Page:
Dungen, Eng.: “The Grove”, are a Swedish band headed by the virtuosic Gustav Ejstes, who plays most of the instruments on their recordings. Dungen’s eclectic, melodic neo-classicism incorporates aspects of guitar-heavy classic rock, free jazz, swedish folk music, and melodic indie pop. Their third album, Ta det lugnt, was lauded by a somewhat underground audience after its release in 2004 before gaining widespread critical acclaim in “mainstream” press such as the NME, Rolling Stone and Pitchfork Media. Dungen plays psychedelic rock reminscent of late 60s acid rock, particularly Parson Sound.
Hailing from Sweden, Dungen have catapulted themselves to the top of the heap of the Scandinavian fold-psych throwback bands. They may have their roots in the psychedelic sounds of yesteryear, but Dungen are like nothing you’ve ever heard. It’s obvious that the band have taken an organic approach to capturing their sound which complements their craft brilliantly.
With their latest outing, 2004’s ‘Ta Det Lugnt’, which translates in English to ‘take it easy’ offered something that I believe is desperately lacking in today’s rock and roll. Dungen are a breath of fresh air. There is just something totally approachable and inviting about this record. There is reverb-a-plenty in the guitars and the drummer plays with a style reminiscent of Mitch Mitchell or Ginger Baker- loose, fast, and no more or less than what is needed.
The hype surrounding this album was enormous. And, I believe, as of this writing the album is still only available as a Swedish import on Subliminal Sounds but a US release is in the works that will also include a disc of bonus material. It is worth every cent you will pay for the import of this album. It will more than pay for itself after the first listen and you will know your hard earned money didn’t go to waste.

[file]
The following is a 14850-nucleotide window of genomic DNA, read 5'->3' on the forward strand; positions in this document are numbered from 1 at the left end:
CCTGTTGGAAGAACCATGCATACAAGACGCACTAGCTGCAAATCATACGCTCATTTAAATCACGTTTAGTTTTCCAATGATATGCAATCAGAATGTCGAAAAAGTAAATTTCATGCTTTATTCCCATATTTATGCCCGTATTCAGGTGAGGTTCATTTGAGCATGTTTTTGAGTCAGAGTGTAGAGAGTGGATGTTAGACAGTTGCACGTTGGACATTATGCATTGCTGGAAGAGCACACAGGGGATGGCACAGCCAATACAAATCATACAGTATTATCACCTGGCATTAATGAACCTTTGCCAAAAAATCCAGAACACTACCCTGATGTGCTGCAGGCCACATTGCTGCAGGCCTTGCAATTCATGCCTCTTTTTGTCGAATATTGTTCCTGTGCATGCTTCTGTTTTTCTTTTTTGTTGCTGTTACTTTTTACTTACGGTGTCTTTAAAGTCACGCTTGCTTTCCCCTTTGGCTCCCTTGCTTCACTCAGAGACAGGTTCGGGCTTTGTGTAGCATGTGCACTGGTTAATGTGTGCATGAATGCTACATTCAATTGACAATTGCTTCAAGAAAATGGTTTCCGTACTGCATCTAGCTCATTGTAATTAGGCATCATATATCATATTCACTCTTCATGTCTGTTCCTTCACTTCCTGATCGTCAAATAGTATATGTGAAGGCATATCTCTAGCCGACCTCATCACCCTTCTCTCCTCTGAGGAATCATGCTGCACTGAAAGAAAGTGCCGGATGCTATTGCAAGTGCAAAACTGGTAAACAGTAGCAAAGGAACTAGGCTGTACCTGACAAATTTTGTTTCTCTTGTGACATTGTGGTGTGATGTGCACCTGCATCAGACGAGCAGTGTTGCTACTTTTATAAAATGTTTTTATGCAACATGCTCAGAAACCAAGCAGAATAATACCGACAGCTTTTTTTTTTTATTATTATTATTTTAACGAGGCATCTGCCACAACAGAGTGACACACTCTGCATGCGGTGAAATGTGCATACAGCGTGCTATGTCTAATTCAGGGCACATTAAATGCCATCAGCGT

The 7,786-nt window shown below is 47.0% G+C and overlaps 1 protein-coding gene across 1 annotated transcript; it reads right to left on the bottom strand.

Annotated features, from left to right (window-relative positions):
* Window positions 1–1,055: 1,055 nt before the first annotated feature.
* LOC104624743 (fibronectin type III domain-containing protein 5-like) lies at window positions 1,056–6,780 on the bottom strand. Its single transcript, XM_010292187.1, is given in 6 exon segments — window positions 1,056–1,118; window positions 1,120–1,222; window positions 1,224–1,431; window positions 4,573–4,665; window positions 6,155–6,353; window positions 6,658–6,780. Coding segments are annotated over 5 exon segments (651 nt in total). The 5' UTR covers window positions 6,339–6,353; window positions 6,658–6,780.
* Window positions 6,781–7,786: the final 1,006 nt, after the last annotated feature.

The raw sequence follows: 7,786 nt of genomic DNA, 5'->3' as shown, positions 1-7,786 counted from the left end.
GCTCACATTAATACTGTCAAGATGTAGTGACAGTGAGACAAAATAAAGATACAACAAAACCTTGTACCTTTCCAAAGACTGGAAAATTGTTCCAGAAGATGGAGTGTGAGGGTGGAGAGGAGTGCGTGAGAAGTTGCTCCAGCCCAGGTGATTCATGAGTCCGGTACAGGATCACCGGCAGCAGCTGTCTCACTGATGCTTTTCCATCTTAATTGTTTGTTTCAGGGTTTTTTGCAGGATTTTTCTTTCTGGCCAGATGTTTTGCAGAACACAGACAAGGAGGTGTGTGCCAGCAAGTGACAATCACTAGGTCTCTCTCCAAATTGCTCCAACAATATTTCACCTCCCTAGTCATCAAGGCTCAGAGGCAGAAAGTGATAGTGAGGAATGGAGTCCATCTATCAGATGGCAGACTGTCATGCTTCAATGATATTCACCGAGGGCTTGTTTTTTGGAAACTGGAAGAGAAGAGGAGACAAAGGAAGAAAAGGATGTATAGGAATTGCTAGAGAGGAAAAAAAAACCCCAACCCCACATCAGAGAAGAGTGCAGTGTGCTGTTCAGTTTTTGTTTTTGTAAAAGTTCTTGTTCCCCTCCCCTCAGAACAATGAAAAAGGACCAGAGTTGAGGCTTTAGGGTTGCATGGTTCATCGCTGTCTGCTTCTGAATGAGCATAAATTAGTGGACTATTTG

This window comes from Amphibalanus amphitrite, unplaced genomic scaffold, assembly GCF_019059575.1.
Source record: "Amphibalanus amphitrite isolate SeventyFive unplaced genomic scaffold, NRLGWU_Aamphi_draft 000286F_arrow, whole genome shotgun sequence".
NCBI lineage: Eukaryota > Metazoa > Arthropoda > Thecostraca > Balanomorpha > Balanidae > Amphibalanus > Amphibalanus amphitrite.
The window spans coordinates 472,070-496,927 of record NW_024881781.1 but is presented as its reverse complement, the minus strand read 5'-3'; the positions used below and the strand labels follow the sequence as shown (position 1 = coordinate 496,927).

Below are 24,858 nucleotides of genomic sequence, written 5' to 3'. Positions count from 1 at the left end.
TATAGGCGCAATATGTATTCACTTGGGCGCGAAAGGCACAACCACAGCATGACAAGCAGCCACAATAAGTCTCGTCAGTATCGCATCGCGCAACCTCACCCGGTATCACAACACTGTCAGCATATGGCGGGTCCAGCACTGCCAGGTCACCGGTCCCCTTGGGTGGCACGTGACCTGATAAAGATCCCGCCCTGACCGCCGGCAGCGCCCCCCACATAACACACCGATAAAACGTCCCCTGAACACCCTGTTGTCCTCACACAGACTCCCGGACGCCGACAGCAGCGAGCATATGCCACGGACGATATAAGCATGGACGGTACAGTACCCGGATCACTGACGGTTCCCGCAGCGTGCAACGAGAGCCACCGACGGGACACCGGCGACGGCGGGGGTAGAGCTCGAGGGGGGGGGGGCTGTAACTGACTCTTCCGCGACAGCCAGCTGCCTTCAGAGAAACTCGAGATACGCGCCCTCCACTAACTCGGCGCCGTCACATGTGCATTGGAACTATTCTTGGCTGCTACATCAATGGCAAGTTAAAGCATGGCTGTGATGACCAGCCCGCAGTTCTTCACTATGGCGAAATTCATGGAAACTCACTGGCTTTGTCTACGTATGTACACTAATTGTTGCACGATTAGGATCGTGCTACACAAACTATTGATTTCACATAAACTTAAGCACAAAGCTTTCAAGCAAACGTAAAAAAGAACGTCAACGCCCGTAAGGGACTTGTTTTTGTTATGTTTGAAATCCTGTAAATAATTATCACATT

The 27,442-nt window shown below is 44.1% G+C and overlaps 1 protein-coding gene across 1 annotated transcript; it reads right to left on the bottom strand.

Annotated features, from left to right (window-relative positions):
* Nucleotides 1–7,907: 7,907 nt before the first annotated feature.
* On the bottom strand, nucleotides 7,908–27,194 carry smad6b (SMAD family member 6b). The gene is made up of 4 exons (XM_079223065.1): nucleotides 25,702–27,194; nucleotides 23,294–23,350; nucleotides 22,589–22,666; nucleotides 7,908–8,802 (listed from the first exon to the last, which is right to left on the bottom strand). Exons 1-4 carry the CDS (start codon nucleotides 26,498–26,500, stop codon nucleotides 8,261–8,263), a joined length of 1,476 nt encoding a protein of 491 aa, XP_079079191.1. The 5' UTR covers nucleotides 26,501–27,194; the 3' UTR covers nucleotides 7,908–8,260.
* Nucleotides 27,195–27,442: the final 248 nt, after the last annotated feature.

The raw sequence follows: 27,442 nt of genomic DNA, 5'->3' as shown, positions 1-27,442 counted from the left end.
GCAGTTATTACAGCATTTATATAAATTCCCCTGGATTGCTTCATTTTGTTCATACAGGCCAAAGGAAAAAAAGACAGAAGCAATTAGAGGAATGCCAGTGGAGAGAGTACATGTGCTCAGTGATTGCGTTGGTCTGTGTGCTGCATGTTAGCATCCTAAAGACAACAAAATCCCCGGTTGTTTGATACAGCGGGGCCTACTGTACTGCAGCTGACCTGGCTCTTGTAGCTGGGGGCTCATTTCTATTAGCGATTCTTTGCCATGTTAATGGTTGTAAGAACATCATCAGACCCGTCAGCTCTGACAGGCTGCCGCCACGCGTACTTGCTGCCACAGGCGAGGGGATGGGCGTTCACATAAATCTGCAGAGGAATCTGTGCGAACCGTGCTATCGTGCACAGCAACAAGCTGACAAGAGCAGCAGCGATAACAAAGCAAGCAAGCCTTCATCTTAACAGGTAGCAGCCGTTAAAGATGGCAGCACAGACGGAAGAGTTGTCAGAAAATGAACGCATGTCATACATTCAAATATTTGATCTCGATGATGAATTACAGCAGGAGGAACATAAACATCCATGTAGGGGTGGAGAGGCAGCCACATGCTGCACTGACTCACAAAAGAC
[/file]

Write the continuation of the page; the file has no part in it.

The opening track of the album opens with a drum intro, that when I first heard, I thought sounded like the beginning of a Coltrane song or something, then the guitars come in and you know this is no Coltrane tune. The lyrics, which are an in Swedish, are perhaps part of what make this record so approachable- you don’t know what the heck he’s singing about, but the tunes rock- that’s all you need to know. For good measure there are even a couple of tracks that feature a kind of free-form jazz sound with heavily reverbed sax, drums, piano and bass.
Order it online, scour your local independent record stores, or do what you must to attain this record. It’s worth it- simple as that. Now, all they need to do is get over here and tour because after you hear this album you will absolutely have to see them live because if their studio sound is that damn good then the live show will be some valkyrian spectacle that you’ll want to shoot yourself in the foot for missing.
Review by Emma Loggins